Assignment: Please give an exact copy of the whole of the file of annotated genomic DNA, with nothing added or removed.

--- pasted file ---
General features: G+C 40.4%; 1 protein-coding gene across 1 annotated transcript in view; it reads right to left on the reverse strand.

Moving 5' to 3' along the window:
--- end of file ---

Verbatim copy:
General features: G+C 40.4%; 1 protein-coding gene across 1 annotated transcript in view; it reads right to left on the reverse strand.

Moving 5' to 3' along the window: